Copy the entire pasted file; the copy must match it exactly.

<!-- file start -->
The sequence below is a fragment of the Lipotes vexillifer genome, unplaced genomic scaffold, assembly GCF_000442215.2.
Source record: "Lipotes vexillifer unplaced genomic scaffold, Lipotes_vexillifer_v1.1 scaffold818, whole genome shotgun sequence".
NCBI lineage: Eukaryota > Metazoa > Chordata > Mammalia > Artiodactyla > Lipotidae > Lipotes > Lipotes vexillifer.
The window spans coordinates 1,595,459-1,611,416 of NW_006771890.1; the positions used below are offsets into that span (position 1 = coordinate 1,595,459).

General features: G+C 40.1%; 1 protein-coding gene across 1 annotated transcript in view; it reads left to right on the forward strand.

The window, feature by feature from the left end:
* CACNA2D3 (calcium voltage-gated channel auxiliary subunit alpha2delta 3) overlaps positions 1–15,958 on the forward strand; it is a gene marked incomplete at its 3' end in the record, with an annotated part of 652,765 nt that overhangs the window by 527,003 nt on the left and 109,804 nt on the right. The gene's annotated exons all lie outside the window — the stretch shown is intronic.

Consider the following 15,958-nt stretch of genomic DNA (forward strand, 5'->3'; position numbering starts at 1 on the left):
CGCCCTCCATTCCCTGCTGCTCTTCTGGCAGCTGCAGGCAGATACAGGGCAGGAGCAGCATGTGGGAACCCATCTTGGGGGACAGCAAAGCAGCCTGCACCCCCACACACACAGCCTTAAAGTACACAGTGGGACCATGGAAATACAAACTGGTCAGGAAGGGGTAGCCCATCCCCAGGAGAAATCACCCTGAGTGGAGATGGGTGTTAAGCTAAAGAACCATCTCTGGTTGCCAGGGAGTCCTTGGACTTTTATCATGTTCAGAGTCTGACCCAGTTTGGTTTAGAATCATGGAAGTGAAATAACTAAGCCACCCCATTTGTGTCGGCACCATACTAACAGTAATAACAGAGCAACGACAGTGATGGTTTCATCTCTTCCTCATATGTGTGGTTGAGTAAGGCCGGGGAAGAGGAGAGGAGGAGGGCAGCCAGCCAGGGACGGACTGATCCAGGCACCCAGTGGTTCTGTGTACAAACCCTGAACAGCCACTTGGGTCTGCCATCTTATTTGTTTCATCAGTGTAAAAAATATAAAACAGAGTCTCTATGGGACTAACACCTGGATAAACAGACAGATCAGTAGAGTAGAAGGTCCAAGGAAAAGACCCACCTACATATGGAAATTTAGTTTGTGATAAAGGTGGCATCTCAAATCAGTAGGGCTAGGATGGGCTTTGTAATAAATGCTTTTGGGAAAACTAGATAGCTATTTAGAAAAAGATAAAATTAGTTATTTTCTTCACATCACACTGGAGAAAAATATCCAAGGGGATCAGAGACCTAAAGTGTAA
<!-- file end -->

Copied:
The sequence below is a fragment of the Lipotes vexillifer genome, unplaced genomic scaffold, assembly GCF_000442215.2.
Source record: "Lipotes vexillifer unplaced genomic scaffold, Lipotes_vexillifer_v1.1 scaffold818, whole genome shotgun sequence".
NCBI lineage: Eukaryota > Metazoa > Chordata > Mammalia > Artiodactyla > Lipotidae > Lipotes > Lipotes vexillifer.
The window spans coordinates 1,595,459-1,611,416 of NW_006771890.1; the positions used below are offsets into that span (position 1 = coordinate 1,595,459).

General features: G+C 40.1%; 1 protein-coding gene across 1 annotated transcript in view; it reads left to right on the forward strand.

The window, feature by feature from the left end:
* CACNA2D3 (calcium voltage-gated channel auxiliary subunit alpha2delta 3) overlaps positions 1–15,958 on the forward strand; it is a gene marked incomplete at its 3' end in the record, with an annotated part of 652,765 nt that overhangs the window by 527,003 nt on the left and 109,804 nt on the right. The gene's annotated exons all lie outside the window — the stretch shown is intronic.

Consider the following 15,958-nt stretch of genomic DNA (forward strand, 5'->3'; position numbering starts at 1 on the left):
CGCCCTCCATTCCCTGCTGCTCTTCTGGCAGCTGCAGGCAGATACAGGGCAGGAGCAGCATGTGGGAACCCATCTTGGGGGACAGCAAAGCAGCCTGCACCCCCACACACACAGCCTTAAAGTACACAGTGGGACCATGGAAATACAAACTGGTCAGGAAGGGGTAGCCCATCCCCAGGAGAAATCACCCTGAGTGGAGATGGGTGTTAAGCTAAAGAACCATCTCTGGTTGCCAGGGAGTCCTTGGACTTTTATCATGTTCAGAGTCTGACCCAGTTTGGTTTAGAATCATGGAAGTGAAATAACTAAGCCACCCCATTTGTGTCGGCACCATACTAACAGTAATAACAGAGCAACGACAGTGATGGTTTCATCTCTTCCTCATATGTGTGGTTGAGTAAGGCCGGGGAAGAGGAGAGGAGGAGGGCAGCCAGCCAGGGACGGACTGATCCAGGCACCCAGTGGTTCTGTGTACAAACCCTGAACAGCCACTTGGGTCTGCCATCTTATTTGTTTCATCAGTGTAAAAAATATAAAACAGAGTCTCTATGGGACTAACACCTGGATAAACAGACAGATCAGTAGAGTAGAAGGTCCAAGGAAAAGACCCACCTACATATGGAAATTTAGTTTGTGATAAAGGTGGCATCTCAAATCAGTAGGGCTAGGATGGGCTTTGTAATAAATGCTTTTGGGAAAACTAGATAGCTATTTAGAAAAAGATAAAATTAGTTATTTTCTTCACATCACACTGGAGAAAAATATCCAAGGGGATCAGAGACCTAAAGTGTAA